"we learned to claim authenticity for everything we did. This became an issue because we now had more than one culture to choose from, and so it was important to convey that we weren’t faking—faking would be a heavy failure because it would prove we weren’t assimilating. Thoughts and behaviors and interactions that were taken for granted by our peers were, for us, one of two distinct ways to live. Simply 'being normal' was an active daily chore."
San Francisco, CA
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Paternity leave blues | Al Jazeera America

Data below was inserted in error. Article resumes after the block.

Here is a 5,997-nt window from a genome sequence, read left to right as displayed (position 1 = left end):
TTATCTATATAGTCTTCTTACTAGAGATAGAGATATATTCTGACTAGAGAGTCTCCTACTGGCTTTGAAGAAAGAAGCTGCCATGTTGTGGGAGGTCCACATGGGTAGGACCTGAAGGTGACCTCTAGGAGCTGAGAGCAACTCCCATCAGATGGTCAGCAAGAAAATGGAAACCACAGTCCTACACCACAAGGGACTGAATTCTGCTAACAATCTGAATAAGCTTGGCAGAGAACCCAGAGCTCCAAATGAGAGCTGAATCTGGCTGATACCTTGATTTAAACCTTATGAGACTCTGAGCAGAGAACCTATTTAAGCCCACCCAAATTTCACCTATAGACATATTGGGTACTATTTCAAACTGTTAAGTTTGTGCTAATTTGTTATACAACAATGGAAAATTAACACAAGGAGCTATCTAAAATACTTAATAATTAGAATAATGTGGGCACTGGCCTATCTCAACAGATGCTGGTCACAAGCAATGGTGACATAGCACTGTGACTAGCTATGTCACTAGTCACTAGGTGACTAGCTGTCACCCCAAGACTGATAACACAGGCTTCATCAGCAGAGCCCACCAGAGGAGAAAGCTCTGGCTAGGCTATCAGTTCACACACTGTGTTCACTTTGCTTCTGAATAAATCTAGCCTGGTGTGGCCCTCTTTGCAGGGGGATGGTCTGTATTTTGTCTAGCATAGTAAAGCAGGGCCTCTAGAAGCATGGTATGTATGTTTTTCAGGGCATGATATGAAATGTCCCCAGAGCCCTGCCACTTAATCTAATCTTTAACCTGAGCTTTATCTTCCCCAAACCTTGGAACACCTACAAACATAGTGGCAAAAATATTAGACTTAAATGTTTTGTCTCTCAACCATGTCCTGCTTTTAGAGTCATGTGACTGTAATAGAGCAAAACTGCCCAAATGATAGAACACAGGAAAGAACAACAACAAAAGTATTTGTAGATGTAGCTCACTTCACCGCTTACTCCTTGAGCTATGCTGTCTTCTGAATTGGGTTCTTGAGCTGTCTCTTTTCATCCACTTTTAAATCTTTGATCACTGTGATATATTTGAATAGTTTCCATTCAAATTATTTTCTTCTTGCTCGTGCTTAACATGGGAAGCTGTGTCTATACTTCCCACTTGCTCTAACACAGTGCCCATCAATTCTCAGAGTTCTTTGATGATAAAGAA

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Lately, it seems all the women in my neighborhood are pregnant. Must be something in the water here in Brooklyn, or a procreative byproduct of a cold winter. Whatever the cause, the maternity wear in evidence as I stroll down the block makes me think about those early days following the birth of my first child, when my then-wife and I were weaned from the sweet consolations of the hospital nurses and sent home. So home we went, with little more, it seemed, than a free package of diapers, an infant slumbering in the brand-new car seat and the memory of the lactation consultant’s breast-feeding lecture slowly undermining my wife’s self-esteem.